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DIYdiy projects

diy project: antiqued glass votive

by Kate Pruitt


The way antique glass alternates between absorbing and reflecting light always catches my eye, even on a small piece like a votive or a frame. This awesome tutorial from Ashley Brown features a simple, inexpensive way to create an aged-mirror look out of any glass object. If you have old jars lying around, this would be great way to revive them and make them useful again. Thanks for sharing this with us, Ashley! — Kate

Read the full how-to after the jump!

Materials

  • Krylon’s Looking Glass Spray Paint (#9033)
  • spray bottle (filled with water)
  • glossy black enamel paint
  • metallic glossy gold enamel paint
  • scrub sponge
  • small paintbrush
  • a glass piece you want to paint
  • optional: painter’s tape and a few magazine scraps

Instructions

1. Start by covering the outside of the glass with a few magazine pages and painter’s tape to prevent getting spray paint on the
outside. This step is optional, but I did it just in case. If you end up getting a little on the glass, don’t worry. It scratches right off.
Make sure your glass is super clean (especially on the inside). If you leave smudges, it will cause the “mirror” effect to be a little cloudy and not as reflective.

2. Once the glass is sparkling clean, lightly spray the inside of the glass with water — just enough to form some good-sized water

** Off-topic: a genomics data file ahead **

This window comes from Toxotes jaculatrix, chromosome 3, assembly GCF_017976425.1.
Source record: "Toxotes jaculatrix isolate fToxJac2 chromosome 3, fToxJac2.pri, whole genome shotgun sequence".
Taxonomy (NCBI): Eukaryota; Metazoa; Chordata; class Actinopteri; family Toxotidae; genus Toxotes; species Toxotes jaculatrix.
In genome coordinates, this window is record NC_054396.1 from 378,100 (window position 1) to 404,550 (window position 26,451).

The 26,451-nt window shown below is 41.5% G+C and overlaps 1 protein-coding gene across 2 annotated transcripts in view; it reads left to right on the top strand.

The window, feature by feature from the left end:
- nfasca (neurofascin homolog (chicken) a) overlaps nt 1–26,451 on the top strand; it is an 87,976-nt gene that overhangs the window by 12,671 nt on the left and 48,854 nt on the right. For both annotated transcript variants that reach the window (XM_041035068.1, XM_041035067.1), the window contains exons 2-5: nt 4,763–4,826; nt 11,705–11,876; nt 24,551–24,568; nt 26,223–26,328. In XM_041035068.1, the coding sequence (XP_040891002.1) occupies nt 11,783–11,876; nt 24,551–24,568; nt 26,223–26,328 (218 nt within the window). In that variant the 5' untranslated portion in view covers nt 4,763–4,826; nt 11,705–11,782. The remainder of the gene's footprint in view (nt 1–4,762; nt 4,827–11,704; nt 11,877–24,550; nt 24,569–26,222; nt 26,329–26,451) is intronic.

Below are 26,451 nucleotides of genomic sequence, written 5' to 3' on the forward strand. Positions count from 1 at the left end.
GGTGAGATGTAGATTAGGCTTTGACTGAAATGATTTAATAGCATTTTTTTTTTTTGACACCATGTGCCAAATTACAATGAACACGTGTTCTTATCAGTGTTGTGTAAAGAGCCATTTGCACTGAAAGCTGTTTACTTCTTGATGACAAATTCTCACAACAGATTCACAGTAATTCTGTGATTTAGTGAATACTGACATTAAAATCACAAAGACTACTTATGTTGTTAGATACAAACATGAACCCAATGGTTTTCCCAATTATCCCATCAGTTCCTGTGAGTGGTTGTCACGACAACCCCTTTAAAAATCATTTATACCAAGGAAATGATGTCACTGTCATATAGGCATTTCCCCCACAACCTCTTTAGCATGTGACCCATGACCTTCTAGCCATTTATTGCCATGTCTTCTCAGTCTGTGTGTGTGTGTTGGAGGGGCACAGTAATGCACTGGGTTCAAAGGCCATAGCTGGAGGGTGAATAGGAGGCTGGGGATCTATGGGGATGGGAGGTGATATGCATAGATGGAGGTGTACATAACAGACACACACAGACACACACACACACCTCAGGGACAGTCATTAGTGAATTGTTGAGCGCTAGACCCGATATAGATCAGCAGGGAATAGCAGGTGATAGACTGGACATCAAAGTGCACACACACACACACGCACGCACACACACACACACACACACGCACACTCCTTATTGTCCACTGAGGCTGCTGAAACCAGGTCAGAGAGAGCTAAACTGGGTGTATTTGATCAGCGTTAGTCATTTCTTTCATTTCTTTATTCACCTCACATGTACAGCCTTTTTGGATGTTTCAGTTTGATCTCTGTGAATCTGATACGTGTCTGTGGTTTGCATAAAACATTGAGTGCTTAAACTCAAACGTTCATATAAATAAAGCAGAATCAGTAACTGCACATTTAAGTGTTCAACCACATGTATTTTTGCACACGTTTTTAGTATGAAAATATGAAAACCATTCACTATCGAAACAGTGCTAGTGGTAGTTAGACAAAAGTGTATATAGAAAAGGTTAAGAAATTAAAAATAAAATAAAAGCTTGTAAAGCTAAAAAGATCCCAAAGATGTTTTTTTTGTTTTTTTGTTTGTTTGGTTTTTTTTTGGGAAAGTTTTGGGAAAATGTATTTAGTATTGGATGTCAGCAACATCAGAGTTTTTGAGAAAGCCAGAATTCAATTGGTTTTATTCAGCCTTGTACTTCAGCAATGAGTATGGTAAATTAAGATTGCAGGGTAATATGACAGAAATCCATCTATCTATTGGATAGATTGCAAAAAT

beads.

3. Right after you spray the water, lightly coat the inside of the glass with the Looking Glass spray paint. Since you’re probably
going to be spraying inside a relatively small surface, it’s hard to do even sprays, but try to keep things as even as possible. Like any spray paint project, it’s best to do several very fine coats than a few thick coats. After each coat, quickly turn the glass upside down to dry. Note: When you turn it upside down, the paint will run, but that’s okay! That’s part of what gives the finished project an aged-glass look. Make sure you put the glass (upside down) on a drying rack so air can get in there to dry both the paint and the water. If you don’t have a drying rack on hand, balance it on two upside-down paper bowls. This method works really well, and you can just throw away the bowls when you’re finished.

4. Repeat step three until you achieve your desired look. I recommend at least three coats.

5. After the glass is completely dry, it’s time for a little bit of enamel paint. This step was a tad intimidating before I got started, but it ended up being really easy and fun. Start out by using the scrubbing sponge to scratch away some of the Looking Glass spray paint here and there. There’s no science to this, so just do what you think looks good.

6. Once you rough up the inside, apply thin layers of the black and gold enamel paint using your paintbrush. For a more “natural” look, try mixing the two colors. Note: It’s kind of like applying makeup, in that you have to know when to stop. Too much scratching/painting will take away the mirrored aspect. So just be sure not to overdo it. If you’re planning on using your piece as a candle holder, remember not to go too heavy on the enamel paint. You still want the candle light to shine though. Also, If you get to a point where you aren’t sure if you should keep going or not, go ahead and put it down for a few minutes (or even a few hours) and come back to it later. With this project, it’s totally okay if you let it dry and come back to it later. There’s really no right or wrong way to do it!

7. Let your new masterpiece completely dry before putting a candle inside. Depending on how thick your enamel-paint coats are, you may want to wait a full 24 hours.

8. Enjoy your new accessory, and don’t forget to tell people, “I made that!”

 

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